Tuesday, June 16, 2009

Penmanila On Books And Literature

In his latest blog entry, Penmanila writes about books and literature in light of "The Great Book Blockade". An excerpt:

Literature pertains to any and all material—written or spoken—that employs words and language to convey meaning. In a narrower sense it is an art form comprising printed or recorded words that may be further classified into the genres of poetry, fiction, drama, and non-fiction. Literature is an imaginative exploration, through language, of human experience.

Thus, the creation and consumption of literature is an important cultural activity. Literature helps to describe, define, and even direct the thoughts, feelings, and practices of a community of readers.

All books, regardless of what may be perceived to be their artistic merit, belong to literature. They possess intrinsic educational value, as they can be used to illuminate and instruct the reader about some particular aspect of human life or about the craft of literature itself. Thus, even "bad" literature (bad whether in form or substance) may have something of instructional value to be derived and developed by a capable teacher.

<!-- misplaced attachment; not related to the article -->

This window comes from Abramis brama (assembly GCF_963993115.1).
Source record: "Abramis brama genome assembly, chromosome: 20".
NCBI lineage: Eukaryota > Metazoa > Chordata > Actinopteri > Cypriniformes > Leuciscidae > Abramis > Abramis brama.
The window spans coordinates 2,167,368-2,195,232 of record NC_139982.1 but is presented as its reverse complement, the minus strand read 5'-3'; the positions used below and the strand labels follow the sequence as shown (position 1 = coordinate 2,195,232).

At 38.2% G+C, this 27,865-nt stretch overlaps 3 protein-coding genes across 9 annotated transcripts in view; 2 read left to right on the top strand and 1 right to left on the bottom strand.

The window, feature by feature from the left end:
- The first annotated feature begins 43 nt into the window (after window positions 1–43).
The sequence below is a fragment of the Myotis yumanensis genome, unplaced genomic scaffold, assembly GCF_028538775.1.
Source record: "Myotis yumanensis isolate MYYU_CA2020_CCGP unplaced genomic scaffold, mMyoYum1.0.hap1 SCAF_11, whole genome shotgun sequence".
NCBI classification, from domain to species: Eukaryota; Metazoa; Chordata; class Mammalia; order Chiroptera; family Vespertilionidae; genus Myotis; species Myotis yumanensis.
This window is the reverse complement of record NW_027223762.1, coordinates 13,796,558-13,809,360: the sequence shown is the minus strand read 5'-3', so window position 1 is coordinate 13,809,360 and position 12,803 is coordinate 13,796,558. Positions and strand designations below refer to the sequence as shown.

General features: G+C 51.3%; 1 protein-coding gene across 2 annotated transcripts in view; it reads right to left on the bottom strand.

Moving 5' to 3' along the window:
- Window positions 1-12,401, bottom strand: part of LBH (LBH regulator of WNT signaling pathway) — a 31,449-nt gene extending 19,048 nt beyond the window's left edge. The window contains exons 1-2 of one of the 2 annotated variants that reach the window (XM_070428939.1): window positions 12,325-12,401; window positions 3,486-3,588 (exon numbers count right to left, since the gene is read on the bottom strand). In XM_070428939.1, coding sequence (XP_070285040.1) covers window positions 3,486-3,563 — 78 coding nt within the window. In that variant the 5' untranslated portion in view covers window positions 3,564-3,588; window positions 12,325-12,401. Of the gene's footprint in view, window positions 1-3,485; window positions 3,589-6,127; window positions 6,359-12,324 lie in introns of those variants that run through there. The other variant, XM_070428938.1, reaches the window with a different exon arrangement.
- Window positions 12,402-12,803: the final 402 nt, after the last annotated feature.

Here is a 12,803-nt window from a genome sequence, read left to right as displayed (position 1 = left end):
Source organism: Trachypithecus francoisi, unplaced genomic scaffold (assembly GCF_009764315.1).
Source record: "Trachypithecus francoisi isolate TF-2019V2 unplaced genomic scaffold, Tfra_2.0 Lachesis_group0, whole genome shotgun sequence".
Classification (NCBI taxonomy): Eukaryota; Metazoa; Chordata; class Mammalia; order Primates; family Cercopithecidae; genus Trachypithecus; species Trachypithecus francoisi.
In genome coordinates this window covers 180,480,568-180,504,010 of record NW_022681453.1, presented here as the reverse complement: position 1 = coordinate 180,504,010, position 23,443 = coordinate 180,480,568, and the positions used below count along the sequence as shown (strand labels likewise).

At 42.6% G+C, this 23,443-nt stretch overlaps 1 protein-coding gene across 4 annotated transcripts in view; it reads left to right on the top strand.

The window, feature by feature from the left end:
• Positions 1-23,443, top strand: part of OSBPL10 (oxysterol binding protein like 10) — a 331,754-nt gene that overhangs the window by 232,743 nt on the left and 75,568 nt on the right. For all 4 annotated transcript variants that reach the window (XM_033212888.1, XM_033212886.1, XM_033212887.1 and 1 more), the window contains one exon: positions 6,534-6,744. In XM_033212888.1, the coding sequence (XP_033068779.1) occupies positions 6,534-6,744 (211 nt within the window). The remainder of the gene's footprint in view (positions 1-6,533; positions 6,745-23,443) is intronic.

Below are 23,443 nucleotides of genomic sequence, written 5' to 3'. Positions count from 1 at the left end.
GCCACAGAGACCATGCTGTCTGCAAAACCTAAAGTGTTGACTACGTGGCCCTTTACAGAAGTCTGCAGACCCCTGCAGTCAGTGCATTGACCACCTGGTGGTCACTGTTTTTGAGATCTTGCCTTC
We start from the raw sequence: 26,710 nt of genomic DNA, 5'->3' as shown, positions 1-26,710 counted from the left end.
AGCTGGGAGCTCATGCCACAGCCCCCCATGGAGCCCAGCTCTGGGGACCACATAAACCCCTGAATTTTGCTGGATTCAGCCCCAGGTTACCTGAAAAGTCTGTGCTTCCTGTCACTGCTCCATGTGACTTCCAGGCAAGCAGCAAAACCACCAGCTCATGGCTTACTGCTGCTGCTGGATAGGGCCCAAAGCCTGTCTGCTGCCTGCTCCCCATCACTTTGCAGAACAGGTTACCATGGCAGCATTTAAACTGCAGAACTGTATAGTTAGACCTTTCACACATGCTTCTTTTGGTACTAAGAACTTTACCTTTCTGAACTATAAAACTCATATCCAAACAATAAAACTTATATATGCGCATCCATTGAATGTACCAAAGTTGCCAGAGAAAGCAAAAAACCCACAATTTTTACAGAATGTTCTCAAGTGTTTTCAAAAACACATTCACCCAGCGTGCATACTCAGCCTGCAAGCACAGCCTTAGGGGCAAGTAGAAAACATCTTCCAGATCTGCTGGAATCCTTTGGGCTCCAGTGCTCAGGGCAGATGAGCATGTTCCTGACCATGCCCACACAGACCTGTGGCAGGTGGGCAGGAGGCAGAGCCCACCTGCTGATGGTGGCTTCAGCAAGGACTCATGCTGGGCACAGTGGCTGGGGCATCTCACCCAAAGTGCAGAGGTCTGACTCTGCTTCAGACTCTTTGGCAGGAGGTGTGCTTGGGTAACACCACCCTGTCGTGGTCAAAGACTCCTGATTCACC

It is not only the Bible nor Shakespeare nor a physics textbook from which or from whom we can learn. Even works of popular fiction—such as the Harry Potter series or The Da Vinci Code—conceived primarily for their entertainment value, can be used to teach readers about life and about literature itself, and may even have greater cultural and social significance precisely because they tend to reach much larger audiences.

It should never be left to government—and not even to literary critics—to decide which books are “educational” or of “social or cultural value” and which are not. Literary tastes and fashions change, as do societies themselves, and there is certainly more to literature than its moral content or the lack thereof, as important as this aspect may be to some readers and policymakers. Books facilitate cultural exchange, fostering in the reader a better understanding of the outside world and improving his or her ability to engage with that world.

As with democracy itself, literature must allow for a wide variety of subjects, themes, treatments, and styles, even the shallowest or most repugnant of which helps define a range of standards that can guide intelligent readers in forming their own informed assessments and conclusions. Thus, all books deserve equal protection and consideration under the applicable laws, as far as their tax-exempt status is concerned.

Click here to read his blog entry.

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